Hidden in the valleys of landlocked Gifu Prefecture sits what can only be described as a marriage of Alice’s wonderland and modern architecture. It’s the Site of Reversible Destiny, a massive art installation park perfect for the offbeat traveler. The installation is a culmination of 30 years of collaborative work between artist/architect duo Shusaku Arakawa and Madeline Gins. Grab a helmet at the entrance and get lost.
Arakawa and Gins sought to challenge the human body’s “physical and spiritual orientation to the world and instead of being fearful of losing balance, [visitors should] look forward to it.” By disturbing the viewer’s understanding of physics and material reality, the artists hope to free people from the inertia of routine and help them return to the exploratory state of childhood.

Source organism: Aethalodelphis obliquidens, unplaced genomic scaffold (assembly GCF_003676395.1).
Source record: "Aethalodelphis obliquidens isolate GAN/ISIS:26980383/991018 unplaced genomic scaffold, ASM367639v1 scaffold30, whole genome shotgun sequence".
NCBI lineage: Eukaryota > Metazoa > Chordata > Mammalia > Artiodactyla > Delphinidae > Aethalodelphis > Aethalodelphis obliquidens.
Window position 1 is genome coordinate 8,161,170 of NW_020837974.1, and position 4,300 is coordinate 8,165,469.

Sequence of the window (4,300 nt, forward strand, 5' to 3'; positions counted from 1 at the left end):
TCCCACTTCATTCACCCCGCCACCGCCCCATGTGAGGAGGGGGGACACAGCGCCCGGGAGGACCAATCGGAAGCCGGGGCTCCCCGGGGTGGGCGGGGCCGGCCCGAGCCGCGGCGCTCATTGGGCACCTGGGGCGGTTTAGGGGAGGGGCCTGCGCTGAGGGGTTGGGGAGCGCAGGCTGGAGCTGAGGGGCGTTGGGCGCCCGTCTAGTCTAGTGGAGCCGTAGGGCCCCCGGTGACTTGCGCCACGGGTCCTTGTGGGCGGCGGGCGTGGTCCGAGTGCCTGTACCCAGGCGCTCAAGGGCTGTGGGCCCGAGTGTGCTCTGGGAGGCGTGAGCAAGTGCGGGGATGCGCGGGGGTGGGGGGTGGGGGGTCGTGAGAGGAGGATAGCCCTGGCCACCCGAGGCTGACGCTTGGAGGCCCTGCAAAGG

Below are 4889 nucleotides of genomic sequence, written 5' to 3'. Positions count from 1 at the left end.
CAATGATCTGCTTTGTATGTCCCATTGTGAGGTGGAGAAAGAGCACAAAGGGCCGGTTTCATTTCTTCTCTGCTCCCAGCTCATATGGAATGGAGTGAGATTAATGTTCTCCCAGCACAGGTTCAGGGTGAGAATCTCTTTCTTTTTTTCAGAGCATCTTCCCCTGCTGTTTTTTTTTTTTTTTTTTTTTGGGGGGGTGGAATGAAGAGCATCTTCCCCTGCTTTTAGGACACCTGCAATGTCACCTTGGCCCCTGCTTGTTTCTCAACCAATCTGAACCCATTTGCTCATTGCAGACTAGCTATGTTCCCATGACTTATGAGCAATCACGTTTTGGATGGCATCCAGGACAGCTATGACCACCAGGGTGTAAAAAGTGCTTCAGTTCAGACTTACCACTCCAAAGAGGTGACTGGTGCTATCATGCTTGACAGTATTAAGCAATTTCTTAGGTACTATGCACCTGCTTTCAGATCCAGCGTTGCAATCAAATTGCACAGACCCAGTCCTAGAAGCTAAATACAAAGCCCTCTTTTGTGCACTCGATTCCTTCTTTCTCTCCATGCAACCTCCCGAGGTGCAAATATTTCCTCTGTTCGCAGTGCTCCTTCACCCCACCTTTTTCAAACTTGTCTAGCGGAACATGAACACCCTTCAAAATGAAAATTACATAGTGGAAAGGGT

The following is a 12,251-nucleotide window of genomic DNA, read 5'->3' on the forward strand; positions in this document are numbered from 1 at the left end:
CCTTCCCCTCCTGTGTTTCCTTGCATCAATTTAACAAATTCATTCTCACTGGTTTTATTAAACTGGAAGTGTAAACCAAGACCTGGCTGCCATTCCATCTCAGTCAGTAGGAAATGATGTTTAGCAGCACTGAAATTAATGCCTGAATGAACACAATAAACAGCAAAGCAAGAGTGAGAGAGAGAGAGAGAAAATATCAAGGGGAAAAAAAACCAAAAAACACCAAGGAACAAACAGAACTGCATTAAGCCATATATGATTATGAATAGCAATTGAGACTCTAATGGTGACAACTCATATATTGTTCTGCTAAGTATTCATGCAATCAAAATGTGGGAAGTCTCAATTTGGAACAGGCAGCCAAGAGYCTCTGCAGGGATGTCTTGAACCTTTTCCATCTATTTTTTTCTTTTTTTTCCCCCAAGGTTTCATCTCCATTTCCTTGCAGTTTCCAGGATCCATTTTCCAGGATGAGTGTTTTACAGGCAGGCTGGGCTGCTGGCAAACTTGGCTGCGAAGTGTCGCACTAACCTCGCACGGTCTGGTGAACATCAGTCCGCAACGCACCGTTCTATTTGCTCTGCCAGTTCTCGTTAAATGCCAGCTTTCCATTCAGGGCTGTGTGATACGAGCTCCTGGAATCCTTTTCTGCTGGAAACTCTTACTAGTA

Down the rabbit hole
Start your journey at The Reversible Destiny Office, a cotton-candy daydream of a maze where the ceiling mirrors the floor, and the line between up and down is blurred beyond recognition. The floor rises and dips throughout the maze, with some sections engulfing visitors and others barely reaching waist-level. Think that’s intense? That’s only just the beginning.
Clamber up Exactitude Ridge (be careful not to lose your balance) to reach the main pavilion of the park, The Critical Resemblance House. Its roof is shaped like Gifu Prefecture and it houses a winding maze where visitors will encounter furniture jutting out from walls, missing ceilings, dead ends, and precarious climbs.
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